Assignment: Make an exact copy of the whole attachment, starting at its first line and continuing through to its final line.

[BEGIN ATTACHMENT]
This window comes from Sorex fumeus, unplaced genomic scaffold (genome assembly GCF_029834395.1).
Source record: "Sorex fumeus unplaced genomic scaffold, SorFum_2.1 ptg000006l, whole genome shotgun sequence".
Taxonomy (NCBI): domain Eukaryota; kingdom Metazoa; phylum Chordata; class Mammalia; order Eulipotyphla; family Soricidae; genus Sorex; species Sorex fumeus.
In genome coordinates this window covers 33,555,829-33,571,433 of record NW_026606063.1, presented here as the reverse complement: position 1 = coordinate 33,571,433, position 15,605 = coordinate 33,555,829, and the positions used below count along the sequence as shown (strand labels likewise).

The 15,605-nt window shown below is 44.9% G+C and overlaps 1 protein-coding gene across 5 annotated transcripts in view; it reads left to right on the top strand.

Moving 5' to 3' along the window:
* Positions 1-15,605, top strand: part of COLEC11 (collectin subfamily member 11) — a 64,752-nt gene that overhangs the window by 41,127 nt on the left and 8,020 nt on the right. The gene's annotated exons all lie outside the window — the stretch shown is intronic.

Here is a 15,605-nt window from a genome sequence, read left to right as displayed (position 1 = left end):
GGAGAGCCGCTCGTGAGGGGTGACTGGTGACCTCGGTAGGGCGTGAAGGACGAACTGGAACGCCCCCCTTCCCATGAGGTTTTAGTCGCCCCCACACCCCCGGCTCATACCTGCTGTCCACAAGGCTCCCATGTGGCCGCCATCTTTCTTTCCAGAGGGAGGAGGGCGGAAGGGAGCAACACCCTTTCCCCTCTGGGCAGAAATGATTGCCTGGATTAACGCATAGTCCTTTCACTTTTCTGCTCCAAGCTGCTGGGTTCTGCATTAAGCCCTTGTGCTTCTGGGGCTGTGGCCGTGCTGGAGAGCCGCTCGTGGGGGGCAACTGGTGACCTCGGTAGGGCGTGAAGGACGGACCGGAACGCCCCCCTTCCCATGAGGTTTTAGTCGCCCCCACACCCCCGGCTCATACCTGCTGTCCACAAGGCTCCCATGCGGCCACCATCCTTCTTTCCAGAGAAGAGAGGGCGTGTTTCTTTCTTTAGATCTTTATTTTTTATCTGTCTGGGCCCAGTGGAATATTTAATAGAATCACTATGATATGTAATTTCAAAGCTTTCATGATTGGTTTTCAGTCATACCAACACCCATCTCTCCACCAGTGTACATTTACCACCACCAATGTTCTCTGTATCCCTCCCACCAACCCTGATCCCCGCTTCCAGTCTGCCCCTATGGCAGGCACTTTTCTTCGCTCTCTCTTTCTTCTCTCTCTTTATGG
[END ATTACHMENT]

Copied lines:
This window comes from Sorex fumeus, unplaced genomic scaffold (genome assembly GCF_029834395.1).
Source record: "Sorex fumeus unplaced genomic scaffold, SorFum_2.1 ptg000006l, whole genome shotgun sequence".
Taxonomy (NCBI): domain Eukaryota; kingdom Metazoa; phylum Chordata; class Mammalia; order Eulipotyphla; family Soricidae; genus Sorex; species Sorex fumeus.
In genome coordinates this window covers 33,555,829-33,571,433 of record NW_026606063.1, presented here as the reverse complement: position 1 = coordinate 33,571,433, position 15,605 = coordinate 33,555,829, and the positions used below count along the sequence as shown (strand labels likewise).

The 15,605-nt window shown below is 44.9% G+C and overlaps 1 protein-coding gene across 5 annotated transcripts in view; it reads left to right on the top strand.

Moving 5' to 3' along the window:
* Positions 1-15,605, top strand: part of COLEC11 (collectin subfamily member 11) — a 64,752-nt gene that overhangs the window by 41,127 nt on the left and 8,020 nt on the right. The gene's annotated exons all lie outside the window — the stretch shown is intronic.

Here is a 15,605-nt window from a genome sequence, read left to right as displayed (position 1 = left end):
GGAGAGCCGCTCGTGAGGGGTGACTGGTGACCTCGGTAGGGCGTGAAGGACGAACTGGAACGCCCCCCTTCCCATGAGGTTTTAGTCGCCCCCACACCCCCGGCTCATACCTGCTGTCCACAAGGCTCCCATGTGGCCGCCATCTTTCTTTCCAGAGGGAGGAGGGCGGAAGGGAGCAACACCCTTTCCCCTCTGGGCAGAAATGATTGCCTGGATTAACGCATAGTCCTTTCACTTTTCTGCTCCAAGCTGCTGGGTTCTGCATTAAGCCCTTGTGCTTCTGGGGCTGTGGCCGTGCTGGAGAGCCGCTCGTGGGGGGCAACTGGTGACCTCGGTAGGGCGTGAAGGACGGACCGGAACGCCCCCCTTCCCATGAGGTTTTAGTCGCCCCCACACCCCCGGCTCATACCTGCTGTCCACAAGGCTCCCATGCGGCCACCATCCTTCTTTCCAGAGAAGAGAGGGCGTGTTTCTTTCTTTAGATCTTTATTTTTTATCTGTCTGGGCCCAGTGGAATATTTAATAGAATCACTATGATATGTAATTTCAAAGCTTTCATGATTGGTTTTCAGTCATACCAACACCCATCTCTCCACCAGTGTACATTTACCACCACCAATGTTCTCTGTATCCCTCCCACCAACCCTGATCCCCGCTTCCAGTCTGCCCCTATGGCAGGCACTTTTCTTCGCTCTCTCTTTCTTCTCTCTCTTTATGG